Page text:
On New Haven Green two weeks ago, in a church that believes “God is still speaking,” I looked around and felt a movement starting.

Dr. Cornel West was casually sitting to my left. To my right, a young man and young woman had moved into the aisles to dance. All around were bright and determined faces, mostly black and white.

Bishop William Barber was in the pulpit anointing a sanctuary full of preachers, activists, and public figures who’d been invited to the inaugural Center for Public Theology and Public Policy Conference at Yale University. Barber clarified our purpose, which was not to support one party or another, but to counter extremist forces opposed to democratic ideas like civil rights and the common good (clean air and water for everyone, for instance).

He kicked off our three days together by asking us to confront “heavyweight challengers” with more than “lightweight theology.” The seriousness of purpose was palpable. We reflected on what we were prepared to lose as we practiced “heavyweight theology,” the theology of the common good.

And then, Barber — who does not move easily, whose spine is partially fused due to arthritis — started dancing.

This usually stolid, building of a man was beaming, lifted by joy. In fact, we were all lifted — grave and lifted at the same time. Dancing and determined.

Seriousness of purpose and surges of joy marked our whole time together in New Haven.

Over the three days, I sometimes doubted that this really was the beginning of a movement, fearing that what I was feeling was just a mountaintop moment whose energy could not be sustained in the valleys of the real. But every time I doubted, there it was: the combination of seriousness of purpose and surges of joy.

The morning after our worship, we got to work. Nancy MacLean, author of Democracy in Chains, described the election of 2024 as “existential” for our democracy. It will determine, she said, how our children and grandchildren live. She detailed the sinister Project 2025, a plan to “dismantle the federal government, deregulate industry and eliminate consumer protections and public health measures, while installing a regime controlled by fossil fuel interests and the Religious Right.”

I had to take a big breath after that.

But then, panel after panel, we were given shots of joy that also came straight from reality:

Support for unions in those aged 30 and under is at its highest mark since 1965, across the political spectrum.

Majorities support universal healthcare, across the political spectrum.

Mobilization of poor and low-income workers — a large bloc who often have not voted — could stem the tide of extremism in every key state. Senator Dan Blue of North Carolina reminded us that NC responded to its extremist government by un-electing them. It then became the only state to raise the minimum wage.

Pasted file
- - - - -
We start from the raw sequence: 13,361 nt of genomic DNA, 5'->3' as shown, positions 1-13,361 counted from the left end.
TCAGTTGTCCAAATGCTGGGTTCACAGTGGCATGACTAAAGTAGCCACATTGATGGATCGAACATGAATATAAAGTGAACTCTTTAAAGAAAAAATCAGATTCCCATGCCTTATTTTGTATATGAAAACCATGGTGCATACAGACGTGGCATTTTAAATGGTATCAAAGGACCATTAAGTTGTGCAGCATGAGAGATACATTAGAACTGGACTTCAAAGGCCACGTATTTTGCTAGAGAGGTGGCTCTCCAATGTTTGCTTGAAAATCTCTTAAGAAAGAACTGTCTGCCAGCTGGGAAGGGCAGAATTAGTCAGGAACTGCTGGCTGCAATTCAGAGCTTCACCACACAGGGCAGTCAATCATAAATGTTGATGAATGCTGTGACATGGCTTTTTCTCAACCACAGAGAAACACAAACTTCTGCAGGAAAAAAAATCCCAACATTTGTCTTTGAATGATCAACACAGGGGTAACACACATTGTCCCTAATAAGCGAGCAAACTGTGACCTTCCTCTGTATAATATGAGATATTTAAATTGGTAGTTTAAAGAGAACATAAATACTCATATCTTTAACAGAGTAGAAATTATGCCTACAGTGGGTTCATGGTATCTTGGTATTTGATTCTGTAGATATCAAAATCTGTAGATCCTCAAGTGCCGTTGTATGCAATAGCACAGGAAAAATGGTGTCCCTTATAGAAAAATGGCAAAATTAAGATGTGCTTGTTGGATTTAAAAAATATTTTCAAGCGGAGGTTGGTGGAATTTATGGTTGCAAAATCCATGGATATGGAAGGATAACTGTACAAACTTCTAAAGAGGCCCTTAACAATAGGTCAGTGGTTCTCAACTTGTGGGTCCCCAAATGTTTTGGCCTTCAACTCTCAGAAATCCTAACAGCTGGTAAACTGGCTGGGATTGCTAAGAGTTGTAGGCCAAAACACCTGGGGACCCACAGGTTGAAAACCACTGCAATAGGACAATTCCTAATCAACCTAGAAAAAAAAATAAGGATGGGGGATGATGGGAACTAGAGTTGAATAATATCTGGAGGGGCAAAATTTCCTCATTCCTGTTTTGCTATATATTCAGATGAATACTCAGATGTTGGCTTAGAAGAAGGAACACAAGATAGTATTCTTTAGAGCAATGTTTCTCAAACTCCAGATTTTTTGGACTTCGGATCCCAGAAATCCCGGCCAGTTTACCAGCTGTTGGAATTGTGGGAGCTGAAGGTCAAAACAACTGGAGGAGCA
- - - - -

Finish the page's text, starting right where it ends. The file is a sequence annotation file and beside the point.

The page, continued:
How can we understand this coexistence of extreme threat and deep hope?

“A dying mule always kicks the hardest.” This is a South African proverb favored by Barber.

The threat to democracy is dire. And. The intensity and volume that characterize this threat come from the fear of its own death.

Intensity and volume are measurements, but they are not the same as numbers. Extremists fear the vote.

This election is existential for them, too. MacLean offered this: extremists like the architects of Project 2025 see 2024 as their last chance. So they are kicking the hardest.

The mule’s kicks are knocking loud and hard, but numbers will block the door. If we take action, we can bar the door against extremism and score a triumph for the common good, protecting civil rights for workers, people of color, indigenous communities, the poor, women, immigrants, and the queer and trans community.

We have to take action, and we have to sustain our energy. Here’s how:

If you are not feeling hopeful for the triumph of good, reflect further on the “dying mule” hypothesis. Take a look at another manifestation of this idea taken from Caroline W. Casey. Read the excerpt from her book and challenge yourself with a similar practice: Whenever you feel overpowered by the screaming of extremist policies and rhetoric, imagine them as simply outsized words, words that are gasping for air and losing energy with every gasp as the font becomes smaller and smaller.

If you are ready to practice combining seriousness of purpose with surges of joy, take these three steps:

1. Follow any of the conference’s presenters and their organizations on various media platforms: of course Barber, Repairers of the Breach, and the Poor People’s Campaign, but also Joy Reid, Roland Martin, Sarah McCammon, Forward Justice, and the Apache Stronghold.

Read The New Haven Declaration, which was released at the end of the conference and signed by hundreds of clergy.

2. Gather people together behind a call for the common good; do not do this work alone! Community and solidarity are essential, and joy multiplies and strengthens in company.

3. Put together a playlist of “movement music” and sing and dance together. Fill the playlist with songs that align with your goals and ideals, songs that move your feet and the needle of justice! Then pick your favorite track and share it with us via email, Instagram or Facebook. We will put together a Practicing Democracy compilation on YouTube and Spotify and debut it in a few weeks.